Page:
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Manitoba: NDP kicks Tories out

John Bell

October 4, 2023

Wab Kinew has led the Manitoba NDP to a solid victory in the provincial election. He becomes the first Indigenous person elected provincial premier. This is a huge victory in many ways.

The election was a resounding beating for Heather Stefanson's Conservatives. She chose to emulate Alberta’s Danielle Smith, lurching farther and farther to the right. Now her political career is in the landfill of history.

She hung her campaign on the issue of Missing and Murdered Indigenous Women and Girls – not in a good way. The Tories put up billboards boasting of their refusal to excavate a landfill in the Winnipeg area, strongly suspected to hiding the remains of murder victims. Search the Landfill has become a national issue and demand, and Manitoba’s government received the abuse and ridicule it deserved.

At the same time they urged voters to “Stand Firm” in support, and fell back on a thinly disguised racist law-and-order campaign, implying that the election of an Indigenous leader, and agreeing to a demand led by Indigenous people, would promote violence and crime.

The hypocrisy was too much even for some Tory supporters.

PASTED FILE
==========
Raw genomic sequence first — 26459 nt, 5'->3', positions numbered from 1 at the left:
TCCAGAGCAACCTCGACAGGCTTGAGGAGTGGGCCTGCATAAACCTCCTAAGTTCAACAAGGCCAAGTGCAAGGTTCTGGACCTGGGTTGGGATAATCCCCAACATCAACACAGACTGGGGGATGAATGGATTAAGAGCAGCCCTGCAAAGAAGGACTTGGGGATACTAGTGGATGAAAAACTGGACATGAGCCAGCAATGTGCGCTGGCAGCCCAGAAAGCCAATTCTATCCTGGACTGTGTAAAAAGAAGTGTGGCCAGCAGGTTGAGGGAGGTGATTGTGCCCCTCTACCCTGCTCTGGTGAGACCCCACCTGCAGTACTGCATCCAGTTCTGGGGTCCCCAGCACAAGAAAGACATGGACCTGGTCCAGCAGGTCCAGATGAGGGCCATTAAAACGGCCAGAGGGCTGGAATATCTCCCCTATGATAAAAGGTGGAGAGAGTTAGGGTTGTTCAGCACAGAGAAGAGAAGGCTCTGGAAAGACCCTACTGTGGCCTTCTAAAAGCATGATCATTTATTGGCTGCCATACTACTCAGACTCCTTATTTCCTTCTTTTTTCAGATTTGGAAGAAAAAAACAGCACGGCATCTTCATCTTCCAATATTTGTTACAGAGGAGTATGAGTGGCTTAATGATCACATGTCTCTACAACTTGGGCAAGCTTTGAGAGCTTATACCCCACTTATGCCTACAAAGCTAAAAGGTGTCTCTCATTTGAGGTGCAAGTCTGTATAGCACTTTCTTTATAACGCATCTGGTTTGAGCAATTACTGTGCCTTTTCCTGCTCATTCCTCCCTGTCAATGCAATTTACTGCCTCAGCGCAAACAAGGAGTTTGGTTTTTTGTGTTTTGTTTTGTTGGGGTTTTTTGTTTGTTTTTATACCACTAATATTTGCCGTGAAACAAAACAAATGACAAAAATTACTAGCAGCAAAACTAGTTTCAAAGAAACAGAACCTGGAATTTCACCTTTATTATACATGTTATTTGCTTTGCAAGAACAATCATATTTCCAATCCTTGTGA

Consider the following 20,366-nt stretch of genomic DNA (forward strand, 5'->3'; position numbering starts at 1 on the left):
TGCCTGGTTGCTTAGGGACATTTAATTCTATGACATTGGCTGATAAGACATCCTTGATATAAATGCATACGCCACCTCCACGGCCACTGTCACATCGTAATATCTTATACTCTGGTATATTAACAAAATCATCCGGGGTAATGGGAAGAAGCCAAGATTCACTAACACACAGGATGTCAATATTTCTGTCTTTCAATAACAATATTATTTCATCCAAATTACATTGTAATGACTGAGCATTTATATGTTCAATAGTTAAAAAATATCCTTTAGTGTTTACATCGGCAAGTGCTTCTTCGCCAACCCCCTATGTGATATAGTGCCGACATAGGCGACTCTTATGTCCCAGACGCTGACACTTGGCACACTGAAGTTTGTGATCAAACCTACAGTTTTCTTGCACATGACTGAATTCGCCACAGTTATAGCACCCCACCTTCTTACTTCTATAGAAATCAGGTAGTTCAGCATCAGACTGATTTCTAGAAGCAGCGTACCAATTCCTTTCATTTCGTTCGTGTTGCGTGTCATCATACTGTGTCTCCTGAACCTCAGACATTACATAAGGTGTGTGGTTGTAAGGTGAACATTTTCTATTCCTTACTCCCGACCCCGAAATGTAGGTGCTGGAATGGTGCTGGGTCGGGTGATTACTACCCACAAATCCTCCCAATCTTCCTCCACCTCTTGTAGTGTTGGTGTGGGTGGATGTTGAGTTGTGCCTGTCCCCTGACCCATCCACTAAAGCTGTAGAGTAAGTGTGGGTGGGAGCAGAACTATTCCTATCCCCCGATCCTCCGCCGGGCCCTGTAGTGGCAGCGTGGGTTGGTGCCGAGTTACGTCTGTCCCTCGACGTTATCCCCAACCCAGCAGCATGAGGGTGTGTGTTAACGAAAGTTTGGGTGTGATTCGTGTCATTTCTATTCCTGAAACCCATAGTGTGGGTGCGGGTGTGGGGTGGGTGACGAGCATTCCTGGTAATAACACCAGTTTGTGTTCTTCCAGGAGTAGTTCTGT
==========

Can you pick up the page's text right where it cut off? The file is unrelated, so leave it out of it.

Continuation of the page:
On their way to defeat Stefanson tried to rally the far-right convoy crowd, highlighting ads attacking LGBTQ2S+ rights, and attempting to weaponize the “parental rights” issue. Happily, this failed.

When all the polls showed they were headed for disaster, they issued literature that reassured people that if they voted Tory, in the privacy of the ballot box, nobody would have to know. Voting for Stephenson would be your dirty little secret. It was a bizarre strategy, equal parts desperation and delusion.

Results may vary slightly as late, rural votes are counted, but it appears the NDP has a solid majority with at least 33 seats in the legislature. The Tories are down from 36 to 21 confirmed seats, holding on to their rural strongholds. Stefanson narrowly won her seat, but resigned as party leader. At least 5 of her cabinet ministers were defeated.

Kinew and the NDP ran as moderate a campaign as possible, but it became obvious they were the party of basic human decency. While it is unlikely the NDP will drastically change Manitoba’s direction, it will be interesting to see how the victory gives confidence to struggles on the ground.

In particular Indigenous communities in Manitoba’s north face a renewed corporate scramble for minerals wealth beneath their land. The same struggle is faced by Indigenous communities across Turtle Island, especially in the strategic lands of the Hudson Bay basin. Will Kinew’s election inspire struggles or help defuse them? We will see. But whatever happens, this struggle between Indigenous sovereignty and corporate profits will become central in the years ahead.

But for now the working people of Manitoba will celebrate, and the strategists in Pierre Poilievre’s HQ will lose sleep.

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